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Fashion and power have moved hand-in-hand for thousands of years in what is now Mexico. In Oaxaca, textiles are the lifeblood of a multi-ethnic, cosmopolitan community, run mostly through local customs. Indigenous designers have used Oaxacan fashion to work toward collective liberation and colonial resistance for generations.


Slide, 1961. 

Location: Santiago Llano Grande 

Photographer: Frances Bristol

Zapotec women like Doña Isabel Saguilán have woven cloth on horizontal looms like this one for thousands of years. European colonizers brought vertical looms to Oaxaca, but horizontal looms are more portable because weavers can tie them to trees and belts. Weavers also have more control over the spacing of the threads on horizontal looms.


Doña Isabel wears a short-sleeved white blouse and a tiered skirt while working under the shade of a tree. Women often wear outfits like this when traveling between urban and rural areas because huipiles (unisex tunic) may be restricted or attract too many prying eyes.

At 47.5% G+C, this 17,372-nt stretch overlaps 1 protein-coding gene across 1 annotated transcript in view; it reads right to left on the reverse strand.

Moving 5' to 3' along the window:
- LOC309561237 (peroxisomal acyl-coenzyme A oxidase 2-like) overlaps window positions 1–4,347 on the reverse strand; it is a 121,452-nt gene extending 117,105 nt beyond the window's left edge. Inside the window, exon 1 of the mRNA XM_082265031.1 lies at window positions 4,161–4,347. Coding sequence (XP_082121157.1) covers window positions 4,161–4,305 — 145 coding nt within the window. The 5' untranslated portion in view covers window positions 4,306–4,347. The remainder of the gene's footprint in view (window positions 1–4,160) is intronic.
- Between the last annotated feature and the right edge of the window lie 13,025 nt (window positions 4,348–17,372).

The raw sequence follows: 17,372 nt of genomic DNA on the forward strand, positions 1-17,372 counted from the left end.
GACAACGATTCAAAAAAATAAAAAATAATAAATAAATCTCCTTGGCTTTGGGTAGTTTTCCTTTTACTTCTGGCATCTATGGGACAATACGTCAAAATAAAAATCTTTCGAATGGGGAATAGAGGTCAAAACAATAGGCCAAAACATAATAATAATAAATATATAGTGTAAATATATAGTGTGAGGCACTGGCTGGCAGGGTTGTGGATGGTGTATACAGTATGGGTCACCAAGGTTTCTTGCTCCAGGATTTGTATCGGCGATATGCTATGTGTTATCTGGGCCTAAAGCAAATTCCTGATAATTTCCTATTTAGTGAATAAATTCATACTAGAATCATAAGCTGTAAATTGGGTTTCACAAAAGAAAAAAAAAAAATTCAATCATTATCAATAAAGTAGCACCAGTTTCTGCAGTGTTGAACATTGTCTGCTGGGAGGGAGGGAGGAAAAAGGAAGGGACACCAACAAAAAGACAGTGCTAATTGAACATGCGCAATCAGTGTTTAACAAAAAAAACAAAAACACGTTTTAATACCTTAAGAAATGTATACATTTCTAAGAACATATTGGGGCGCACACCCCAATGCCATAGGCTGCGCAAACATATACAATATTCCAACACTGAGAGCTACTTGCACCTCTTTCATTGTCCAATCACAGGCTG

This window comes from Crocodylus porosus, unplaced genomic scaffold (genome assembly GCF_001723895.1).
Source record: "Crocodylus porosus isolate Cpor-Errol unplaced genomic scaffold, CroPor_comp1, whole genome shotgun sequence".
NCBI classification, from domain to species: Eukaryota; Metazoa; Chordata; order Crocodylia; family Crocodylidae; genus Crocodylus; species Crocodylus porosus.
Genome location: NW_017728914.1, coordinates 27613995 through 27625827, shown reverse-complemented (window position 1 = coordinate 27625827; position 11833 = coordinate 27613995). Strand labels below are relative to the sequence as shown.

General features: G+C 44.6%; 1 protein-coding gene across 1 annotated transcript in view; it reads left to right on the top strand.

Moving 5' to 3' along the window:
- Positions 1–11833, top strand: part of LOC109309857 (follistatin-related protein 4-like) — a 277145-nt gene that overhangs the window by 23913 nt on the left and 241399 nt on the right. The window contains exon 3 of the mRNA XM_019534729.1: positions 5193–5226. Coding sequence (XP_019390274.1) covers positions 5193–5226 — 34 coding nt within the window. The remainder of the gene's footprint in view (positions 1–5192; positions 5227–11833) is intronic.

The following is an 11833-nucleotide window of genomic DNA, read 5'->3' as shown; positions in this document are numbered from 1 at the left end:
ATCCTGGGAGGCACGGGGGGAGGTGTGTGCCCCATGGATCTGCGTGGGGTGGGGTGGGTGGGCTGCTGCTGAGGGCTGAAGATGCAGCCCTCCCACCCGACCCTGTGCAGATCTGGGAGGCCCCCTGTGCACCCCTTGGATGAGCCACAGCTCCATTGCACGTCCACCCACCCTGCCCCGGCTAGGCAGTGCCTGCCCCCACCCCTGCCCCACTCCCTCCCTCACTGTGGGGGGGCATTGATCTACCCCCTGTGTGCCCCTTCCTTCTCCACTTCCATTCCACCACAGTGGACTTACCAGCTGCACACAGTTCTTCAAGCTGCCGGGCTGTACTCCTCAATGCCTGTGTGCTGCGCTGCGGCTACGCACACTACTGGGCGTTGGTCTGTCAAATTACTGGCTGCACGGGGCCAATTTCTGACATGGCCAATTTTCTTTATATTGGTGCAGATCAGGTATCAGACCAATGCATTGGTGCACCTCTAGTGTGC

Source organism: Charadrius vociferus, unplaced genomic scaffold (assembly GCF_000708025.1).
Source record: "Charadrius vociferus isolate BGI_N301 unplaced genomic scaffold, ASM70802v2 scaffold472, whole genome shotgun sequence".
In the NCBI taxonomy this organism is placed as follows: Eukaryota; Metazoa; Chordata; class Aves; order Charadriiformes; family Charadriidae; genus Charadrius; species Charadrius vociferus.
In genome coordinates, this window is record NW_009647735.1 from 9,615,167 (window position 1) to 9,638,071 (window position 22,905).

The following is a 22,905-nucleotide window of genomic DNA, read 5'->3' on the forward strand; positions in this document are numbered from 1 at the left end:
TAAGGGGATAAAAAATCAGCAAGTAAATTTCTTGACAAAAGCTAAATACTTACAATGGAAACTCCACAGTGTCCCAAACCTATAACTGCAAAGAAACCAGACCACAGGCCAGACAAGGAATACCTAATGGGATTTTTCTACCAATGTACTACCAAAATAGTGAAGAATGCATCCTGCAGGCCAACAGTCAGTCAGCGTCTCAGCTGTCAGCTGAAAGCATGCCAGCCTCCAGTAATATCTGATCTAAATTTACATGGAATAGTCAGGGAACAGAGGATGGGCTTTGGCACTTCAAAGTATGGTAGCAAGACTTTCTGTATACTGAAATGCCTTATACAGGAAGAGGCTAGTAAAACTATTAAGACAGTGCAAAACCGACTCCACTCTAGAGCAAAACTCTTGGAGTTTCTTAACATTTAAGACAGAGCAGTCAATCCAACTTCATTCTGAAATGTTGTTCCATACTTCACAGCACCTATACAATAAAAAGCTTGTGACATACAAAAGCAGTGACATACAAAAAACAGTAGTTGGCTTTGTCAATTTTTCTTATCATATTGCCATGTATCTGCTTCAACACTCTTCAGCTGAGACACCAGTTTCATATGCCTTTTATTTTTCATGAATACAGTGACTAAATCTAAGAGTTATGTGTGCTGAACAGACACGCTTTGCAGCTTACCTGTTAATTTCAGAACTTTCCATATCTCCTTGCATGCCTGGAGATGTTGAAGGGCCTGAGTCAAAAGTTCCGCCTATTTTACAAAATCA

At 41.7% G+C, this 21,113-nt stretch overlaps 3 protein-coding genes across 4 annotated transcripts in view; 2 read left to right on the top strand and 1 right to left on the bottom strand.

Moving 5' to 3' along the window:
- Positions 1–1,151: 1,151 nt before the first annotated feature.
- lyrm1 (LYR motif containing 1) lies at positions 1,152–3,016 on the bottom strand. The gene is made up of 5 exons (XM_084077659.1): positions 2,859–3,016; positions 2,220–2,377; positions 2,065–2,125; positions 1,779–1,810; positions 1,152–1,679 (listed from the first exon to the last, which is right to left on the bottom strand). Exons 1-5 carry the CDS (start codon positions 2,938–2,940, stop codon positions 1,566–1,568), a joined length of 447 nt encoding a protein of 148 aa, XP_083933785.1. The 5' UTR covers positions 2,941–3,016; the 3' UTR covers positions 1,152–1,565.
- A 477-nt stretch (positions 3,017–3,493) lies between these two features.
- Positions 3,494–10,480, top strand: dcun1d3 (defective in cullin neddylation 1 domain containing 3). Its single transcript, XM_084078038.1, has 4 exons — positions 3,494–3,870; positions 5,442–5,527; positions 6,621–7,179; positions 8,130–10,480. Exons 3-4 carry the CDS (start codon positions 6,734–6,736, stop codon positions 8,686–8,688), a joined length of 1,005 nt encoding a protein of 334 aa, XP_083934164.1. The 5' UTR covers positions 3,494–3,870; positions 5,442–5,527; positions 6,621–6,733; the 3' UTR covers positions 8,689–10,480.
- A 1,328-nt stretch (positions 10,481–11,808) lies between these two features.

This photo (right) of textile seller Fidel Diaz Valenciana and his family shows the clothes urban Indigenous people had to wear to appear respectable. Their clothing, emulating Western dress, changes the context of the photo.


Even though Diaz Valenciana sells textiles to tourists every day, his family cannot show who they are through traditional clothes in a photo as important as this. The threat of losing respectability or being equated with the intellectually disabled because of the way they dress is an ever-present danger to Indigenous people.

Slide, 1961

Location: Oaxaca City

Photographer: Frances Bristol

Indigenous people who assimilated were called gente de razón — "people of reason." The Mexican government used this language in documents until the late 1960s to dehumanize Indigenous people and culture. 


That does not mean all is lost. The craft stays alive, even if Diaz Valenciana could not wear the clothing he makes for such a special occasion.

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